December 6 2013 Latest news:
Ben Woods, Business writer
Tuesday, September 24, 2013
Business leaders are exploring whether to target the next generation of employees at a younger age in order to make them work ready.
The idea was one of a series new approaches pitched at a new region-wide blueprint aimed at driving forward the economy by shoring up skills across Norfolk and Suffolk.
During the second New Anglia Local Enterprise Partnership Skills Summit, about 150 delegates representing local firms came together in a meeting of minds to tackle pressing questions facing skills development.
The event, held at Carrow Road on Monday night, split people into workshops and encouraged them to share their wisdom on three key topics: Business engagement – five year olds to degree level; the skills gaps; and employability.
Ideas that emerged from the focus groups included: a series of roadshows held across schools to inform young people about career opportunities in the region; making businesses better at communicating with young people even if their job applications haven’t been successful; a need to change the curriculum to include work experience at a younger age, and making young people undergo trials at work to assess their skills and what they are interested in.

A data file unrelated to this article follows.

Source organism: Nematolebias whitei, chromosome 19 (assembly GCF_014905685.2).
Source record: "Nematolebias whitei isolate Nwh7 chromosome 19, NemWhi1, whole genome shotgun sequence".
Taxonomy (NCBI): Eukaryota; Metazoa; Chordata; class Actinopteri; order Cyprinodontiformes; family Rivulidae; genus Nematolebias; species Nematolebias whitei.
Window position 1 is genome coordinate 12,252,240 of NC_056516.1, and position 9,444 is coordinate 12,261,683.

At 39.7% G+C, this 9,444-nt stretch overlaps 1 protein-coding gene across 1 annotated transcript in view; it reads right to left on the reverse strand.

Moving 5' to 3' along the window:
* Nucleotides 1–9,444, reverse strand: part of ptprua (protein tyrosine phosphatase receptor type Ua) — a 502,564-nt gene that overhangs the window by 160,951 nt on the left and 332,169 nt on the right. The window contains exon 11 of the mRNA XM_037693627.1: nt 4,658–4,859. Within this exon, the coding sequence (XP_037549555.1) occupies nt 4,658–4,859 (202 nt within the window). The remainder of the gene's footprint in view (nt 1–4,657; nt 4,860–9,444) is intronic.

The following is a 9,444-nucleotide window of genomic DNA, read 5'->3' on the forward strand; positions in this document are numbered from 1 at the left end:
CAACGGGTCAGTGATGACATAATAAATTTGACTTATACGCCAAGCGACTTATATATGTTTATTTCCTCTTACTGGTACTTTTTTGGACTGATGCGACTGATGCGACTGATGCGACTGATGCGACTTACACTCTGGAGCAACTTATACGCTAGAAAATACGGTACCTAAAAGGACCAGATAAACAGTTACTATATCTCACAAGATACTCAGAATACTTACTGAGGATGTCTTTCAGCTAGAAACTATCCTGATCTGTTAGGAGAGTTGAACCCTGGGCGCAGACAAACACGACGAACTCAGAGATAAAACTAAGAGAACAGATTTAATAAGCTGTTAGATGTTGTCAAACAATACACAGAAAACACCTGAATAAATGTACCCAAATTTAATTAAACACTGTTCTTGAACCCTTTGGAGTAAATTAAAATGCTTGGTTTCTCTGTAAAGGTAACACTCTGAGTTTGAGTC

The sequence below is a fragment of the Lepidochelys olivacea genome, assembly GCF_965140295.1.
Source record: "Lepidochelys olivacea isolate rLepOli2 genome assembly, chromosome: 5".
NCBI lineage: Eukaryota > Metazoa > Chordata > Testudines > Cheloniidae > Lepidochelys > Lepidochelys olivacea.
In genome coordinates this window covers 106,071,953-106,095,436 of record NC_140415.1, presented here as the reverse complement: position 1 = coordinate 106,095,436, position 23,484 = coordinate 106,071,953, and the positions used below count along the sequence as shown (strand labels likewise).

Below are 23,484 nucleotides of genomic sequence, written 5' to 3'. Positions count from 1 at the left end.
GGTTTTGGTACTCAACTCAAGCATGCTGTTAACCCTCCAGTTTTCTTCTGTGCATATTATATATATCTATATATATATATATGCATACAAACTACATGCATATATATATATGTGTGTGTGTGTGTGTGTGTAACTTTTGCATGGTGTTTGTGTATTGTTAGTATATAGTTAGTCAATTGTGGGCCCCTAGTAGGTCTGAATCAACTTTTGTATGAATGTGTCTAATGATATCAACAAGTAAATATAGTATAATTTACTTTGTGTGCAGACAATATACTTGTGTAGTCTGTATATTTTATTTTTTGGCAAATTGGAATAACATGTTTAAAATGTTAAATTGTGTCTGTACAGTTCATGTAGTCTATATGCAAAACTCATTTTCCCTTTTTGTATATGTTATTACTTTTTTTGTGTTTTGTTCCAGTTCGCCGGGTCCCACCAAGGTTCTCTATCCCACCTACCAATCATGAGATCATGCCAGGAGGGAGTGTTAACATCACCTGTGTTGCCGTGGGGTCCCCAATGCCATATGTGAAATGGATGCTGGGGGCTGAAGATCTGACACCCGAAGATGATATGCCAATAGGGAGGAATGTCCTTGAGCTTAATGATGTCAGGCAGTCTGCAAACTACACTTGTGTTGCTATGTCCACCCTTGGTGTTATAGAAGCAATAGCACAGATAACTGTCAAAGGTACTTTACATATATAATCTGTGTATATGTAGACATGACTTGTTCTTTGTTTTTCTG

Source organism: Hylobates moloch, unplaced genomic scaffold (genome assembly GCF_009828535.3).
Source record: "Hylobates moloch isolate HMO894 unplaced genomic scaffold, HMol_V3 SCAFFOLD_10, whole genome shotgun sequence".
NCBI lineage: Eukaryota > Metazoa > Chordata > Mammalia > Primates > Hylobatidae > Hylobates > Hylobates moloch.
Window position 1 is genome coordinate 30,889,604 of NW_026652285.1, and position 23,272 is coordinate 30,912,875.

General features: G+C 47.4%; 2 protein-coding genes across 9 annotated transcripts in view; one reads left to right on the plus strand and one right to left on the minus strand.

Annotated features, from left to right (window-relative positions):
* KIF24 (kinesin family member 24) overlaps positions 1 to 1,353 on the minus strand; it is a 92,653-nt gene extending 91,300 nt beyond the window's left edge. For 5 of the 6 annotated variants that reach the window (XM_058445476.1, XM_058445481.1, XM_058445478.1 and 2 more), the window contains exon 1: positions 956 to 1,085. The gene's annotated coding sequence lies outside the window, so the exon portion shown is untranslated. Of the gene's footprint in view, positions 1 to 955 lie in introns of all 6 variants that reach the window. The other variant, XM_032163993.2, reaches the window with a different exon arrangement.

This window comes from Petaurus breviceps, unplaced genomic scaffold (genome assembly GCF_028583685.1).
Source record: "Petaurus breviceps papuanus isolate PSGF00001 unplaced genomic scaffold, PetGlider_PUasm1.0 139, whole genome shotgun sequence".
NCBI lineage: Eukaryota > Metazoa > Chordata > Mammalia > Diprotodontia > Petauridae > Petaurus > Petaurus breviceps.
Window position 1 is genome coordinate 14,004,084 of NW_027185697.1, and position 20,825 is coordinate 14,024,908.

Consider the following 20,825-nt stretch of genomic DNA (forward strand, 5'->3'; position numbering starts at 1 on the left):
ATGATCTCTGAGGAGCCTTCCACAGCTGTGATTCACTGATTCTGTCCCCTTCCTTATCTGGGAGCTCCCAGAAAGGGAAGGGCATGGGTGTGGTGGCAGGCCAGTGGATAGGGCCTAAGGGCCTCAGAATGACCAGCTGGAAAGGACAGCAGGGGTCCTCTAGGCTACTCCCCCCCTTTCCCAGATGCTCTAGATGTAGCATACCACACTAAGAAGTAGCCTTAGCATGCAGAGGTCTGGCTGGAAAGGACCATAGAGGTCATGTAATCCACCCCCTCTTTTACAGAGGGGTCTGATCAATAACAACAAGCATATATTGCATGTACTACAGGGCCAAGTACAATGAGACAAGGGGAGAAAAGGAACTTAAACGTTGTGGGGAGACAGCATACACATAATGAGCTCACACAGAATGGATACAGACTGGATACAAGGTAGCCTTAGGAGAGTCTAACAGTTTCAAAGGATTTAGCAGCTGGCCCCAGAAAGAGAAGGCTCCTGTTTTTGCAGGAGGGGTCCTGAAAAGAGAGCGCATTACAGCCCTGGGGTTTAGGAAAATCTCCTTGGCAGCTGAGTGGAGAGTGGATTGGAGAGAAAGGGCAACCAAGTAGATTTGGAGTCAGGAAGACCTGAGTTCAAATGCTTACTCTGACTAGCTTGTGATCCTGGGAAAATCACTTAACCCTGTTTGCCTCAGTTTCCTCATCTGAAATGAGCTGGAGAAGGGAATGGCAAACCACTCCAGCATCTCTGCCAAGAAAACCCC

It came on Monday night when speakers issued a clarion call to the local business community, urging them to share their views on the best way to retain talent, give insightful career advice, and transform the partnership between education and business.
Speakers included, Dick Palmer, group chief executive of TEN Group; Dr Wood of the New Anglia LEP; Chloe Smith MP for Norwich North; and Digsby Chacksfield, learning manager at The Eastern Enterprise Hub.
Andy Wood, chairman of the New Anglia LEP, said the education and business world needed to take leadership on skills.
He said: “We need to retain the brightest and best operators on the patch. We need to ensure we deliver great careers advice – and that includes for the older generation as well.
He added: “The workshops created positive, lively discussions and some very interesting suggestions. As well as highlighting the need for business and education to work closer together, there were ideas about young people being introduced to the world of work at a much earlier age so that they can find out their areas of interest and what is expected of them by business. Businesses also need to take responsibility for helping young people more, giving them feedback and encouragement, even if their job applications have been unsuccessful.”
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